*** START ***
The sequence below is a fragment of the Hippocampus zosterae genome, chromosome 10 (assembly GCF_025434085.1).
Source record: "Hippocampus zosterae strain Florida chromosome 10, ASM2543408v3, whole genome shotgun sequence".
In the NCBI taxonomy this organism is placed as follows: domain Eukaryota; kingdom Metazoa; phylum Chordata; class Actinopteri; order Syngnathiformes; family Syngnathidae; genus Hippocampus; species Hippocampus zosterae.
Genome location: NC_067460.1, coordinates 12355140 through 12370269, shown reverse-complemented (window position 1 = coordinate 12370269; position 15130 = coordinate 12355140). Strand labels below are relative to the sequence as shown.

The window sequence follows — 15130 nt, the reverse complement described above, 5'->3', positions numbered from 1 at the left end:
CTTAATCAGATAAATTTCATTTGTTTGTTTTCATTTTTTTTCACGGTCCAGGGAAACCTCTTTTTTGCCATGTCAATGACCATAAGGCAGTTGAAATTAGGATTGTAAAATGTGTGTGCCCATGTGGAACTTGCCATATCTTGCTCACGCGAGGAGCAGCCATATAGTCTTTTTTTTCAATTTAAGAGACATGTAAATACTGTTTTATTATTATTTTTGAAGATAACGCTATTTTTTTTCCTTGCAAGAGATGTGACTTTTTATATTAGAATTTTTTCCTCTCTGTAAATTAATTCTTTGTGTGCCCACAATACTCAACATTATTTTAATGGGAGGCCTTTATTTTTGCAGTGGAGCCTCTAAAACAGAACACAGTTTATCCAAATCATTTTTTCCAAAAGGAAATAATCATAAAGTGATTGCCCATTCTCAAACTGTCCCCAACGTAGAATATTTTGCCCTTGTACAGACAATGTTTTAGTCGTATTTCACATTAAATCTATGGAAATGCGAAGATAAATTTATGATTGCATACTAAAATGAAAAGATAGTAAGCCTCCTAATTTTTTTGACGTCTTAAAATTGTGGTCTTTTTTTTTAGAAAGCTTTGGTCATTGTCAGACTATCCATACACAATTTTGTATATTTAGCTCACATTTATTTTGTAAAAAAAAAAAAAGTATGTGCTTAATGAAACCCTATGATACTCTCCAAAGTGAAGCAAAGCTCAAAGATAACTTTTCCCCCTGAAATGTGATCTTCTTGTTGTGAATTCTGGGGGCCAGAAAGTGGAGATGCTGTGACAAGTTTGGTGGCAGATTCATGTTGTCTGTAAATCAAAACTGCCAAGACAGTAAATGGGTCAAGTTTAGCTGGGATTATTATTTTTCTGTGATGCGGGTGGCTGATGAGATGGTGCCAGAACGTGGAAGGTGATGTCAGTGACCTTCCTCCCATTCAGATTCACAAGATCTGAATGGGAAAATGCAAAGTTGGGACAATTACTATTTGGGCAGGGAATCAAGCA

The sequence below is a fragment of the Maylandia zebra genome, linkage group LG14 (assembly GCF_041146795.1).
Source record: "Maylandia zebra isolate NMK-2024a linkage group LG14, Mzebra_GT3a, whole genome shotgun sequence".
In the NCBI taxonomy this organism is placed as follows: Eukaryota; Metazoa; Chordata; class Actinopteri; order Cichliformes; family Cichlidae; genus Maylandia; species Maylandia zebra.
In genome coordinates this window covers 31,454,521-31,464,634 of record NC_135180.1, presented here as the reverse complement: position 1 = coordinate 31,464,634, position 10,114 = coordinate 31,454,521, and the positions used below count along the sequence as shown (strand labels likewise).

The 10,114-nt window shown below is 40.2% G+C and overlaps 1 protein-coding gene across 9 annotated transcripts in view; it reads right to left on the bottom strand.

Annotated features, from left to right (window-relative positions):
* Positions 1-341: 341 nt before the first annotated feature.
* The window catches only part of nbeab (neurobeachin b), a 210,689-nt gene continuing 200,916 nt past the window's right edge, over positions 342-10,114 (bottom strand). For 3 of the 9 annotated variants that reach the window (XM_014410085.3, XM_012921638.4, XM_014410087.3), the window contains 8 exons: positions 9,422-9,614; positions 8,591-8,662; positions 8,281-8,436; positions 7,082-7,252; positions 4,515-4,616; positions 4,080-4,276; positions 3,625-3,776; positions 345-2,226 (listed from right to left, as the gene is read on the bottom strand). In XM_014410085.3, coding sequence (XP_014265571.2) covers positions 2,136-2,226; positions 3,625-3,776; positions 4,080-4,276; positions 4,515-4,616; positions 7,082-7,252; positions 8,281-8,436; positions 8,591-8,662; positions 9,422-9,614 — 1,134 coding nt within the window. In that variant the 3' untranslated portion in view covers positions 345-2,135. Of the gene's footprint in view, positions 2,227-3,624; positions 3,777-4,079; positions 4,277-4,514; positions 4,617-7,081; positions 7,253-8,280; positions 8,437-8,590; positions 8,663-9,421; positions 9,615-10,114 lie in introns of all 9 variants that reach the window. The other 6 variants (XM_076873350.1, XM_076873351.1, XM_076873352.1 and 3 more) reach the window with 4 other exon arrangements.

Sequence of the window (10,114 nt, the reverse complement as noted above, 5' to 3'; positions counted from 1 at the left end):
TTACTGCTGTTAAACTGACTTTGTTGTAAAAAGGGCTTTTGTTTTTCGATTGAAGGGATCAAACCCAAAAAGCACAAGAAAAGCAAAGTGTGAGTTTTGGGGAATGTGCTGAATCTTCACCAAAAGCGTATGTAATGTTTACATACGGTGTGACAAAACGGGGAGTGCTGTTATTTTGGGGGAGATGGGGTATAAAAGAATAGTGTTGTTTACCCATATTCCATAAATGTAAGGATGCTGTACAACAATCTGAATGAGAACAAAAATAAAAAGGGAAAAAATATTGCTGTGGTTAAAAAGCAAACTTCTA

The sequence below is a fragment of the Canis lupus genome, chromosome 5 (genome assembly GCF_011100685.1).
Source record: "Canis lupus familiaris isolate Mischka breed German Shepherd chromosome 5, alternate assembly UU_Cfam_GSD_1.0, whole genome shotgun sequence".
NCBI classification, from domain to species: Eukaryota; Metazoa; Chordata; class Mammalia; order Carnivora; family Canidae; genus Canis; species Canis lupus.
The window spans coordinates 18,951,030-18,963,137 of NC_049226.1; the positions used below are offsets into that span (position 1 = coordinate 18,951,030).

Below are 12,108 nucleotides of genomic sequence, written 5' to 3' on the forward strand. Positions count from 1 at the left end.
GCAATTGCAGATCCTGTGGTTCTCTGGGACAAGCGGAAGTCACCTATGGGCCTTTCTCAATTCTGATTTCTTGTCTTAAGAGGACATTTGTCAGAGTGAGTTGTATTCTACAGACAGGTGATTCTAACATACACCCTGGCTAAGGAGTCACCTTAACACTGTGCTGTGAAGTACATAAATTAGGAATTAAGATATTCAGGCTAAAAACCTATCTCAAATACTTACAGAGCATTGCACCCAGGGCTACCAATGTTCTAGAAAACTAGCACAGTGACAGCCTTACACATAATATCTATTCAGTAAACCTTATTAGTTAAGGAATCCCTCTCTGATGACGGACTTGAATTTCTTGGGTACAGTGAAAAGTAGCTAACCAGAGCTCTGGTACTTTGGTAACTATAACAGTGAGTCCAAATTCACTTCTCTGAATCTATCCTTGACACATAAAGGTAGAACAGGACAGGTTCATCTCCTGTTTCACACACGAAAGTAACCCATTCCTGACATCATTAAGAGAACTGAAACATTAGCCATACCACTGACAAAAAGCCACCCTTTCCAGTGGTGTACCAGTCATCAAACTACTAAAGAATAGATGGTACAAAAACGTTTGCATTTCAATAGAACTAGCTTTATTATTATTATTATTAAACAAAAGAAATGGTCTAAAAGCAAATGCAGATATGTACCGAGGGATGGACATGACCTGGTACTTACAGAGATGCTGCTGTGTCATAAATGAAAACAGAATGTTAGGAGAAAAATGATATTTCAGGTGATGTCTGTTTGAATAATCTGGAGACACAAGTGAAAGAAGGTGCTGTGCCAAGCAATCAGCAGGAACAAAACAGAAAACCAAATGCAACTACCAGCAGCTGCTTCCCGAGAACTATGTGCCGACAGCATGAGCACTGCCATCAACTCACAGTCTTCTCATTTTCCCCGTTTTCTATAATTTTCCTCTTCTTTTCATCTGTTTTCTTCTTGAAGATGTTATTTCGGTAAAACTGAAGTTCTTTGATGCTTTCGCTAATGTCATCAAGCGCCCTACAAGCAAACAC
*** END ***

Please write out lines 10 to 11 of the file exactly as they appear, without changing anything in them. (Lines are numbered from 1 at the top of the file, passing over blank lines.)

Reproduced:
In genome coordinates this window covers 31,454,521-31,464,634 of record NC_135180.1, presented here as the reverse complement: position 1 = coordinate 31,464,634, position 10,114 = coordinate 31,454,521, and the positions used below count along the sequence as shown (strand labels likewise).

The 10,114-nt window shown below is 40.2% G+C and overlaps 1 protein-coding gene across 9 annotated transcripts in view; it reads right to left on the bottom strand.